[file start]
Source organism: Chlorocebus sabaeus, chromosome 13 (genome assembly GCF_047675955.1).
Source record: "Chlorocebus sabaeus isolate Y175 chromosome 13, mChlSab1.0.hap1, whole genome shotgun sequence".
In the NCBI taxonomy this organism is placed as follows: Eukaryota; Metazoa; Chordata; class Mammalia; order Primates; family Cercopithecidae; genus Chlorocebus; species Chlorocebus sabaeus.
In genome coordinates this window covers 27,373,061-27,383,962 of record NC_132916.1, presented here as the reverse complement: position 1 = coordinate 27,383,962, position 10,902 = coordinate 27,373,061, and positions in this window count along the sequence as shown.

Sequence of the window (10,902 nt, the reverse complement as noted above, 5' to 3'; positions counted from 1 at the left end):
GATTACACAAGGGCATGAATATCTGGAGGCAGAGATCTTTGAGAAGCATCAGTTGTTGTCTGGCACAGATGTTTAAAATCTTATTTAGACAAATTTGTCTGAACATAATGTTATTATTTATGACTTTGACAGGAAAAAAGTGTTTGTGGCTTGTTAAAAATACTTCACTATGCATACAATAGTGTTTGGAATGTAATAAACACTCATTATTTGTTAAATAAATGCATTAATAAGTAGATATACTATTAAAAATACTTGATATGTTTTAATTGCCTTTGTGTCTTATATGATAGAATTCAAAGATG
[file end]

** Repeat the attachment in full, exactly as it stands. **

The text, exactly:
Source organism: Chlorocebus sabaeus, chromosome 13 (genome assembly GCF_047675955.1).
Source record: "Chlorocebus sabaeus isolate Y175 chromosome 13, mChlSab1.0.hap1, whole genome shotgun sequence".
In the NCBI taxonomy this organism is placed as follows: Eukaryota; Metazoa; Chordata; class Mammalia; order Primates; family Cercopithecidae; genus Chlorocebus; species Chlorocebus sabaeus.
In genome coordinates this window covers 27,373,061-27,383,962 of record NC_132916.1, presented here as the reverse complement: position 1 = coordinate 27,383,962, position 10,902 = coordinate 27,373,061, and positions in this window count along the sequence as shown.

Sequence of the window (10,902 nt, the reverse complement as noted above, 5' to 3'; positions counted from 1 at the left end):
GATTACACAAGGGCATGAATATCTGGAGGCAGAGATCTTTGAGAAGCATCAGTTGTTGTCTGGCACAGATGTTTAAAATCTTATTTAGACAAATTTGTCTGAACATAATGTTATTATTTATGACTTTGACAGGAAAAAAGTGTTTGTGGCTTGTTAAAAATACTTCACTATGCATACAATAGTGTTTGGAATGTAATAAACACTCATTATTTGTTAAATAAATGCATTAATAAGTAGATATACTATTAAAAATACTTGATATGTTTTAATTGCCTTTGTGTCTTATATGATAGAATTCAAAGATG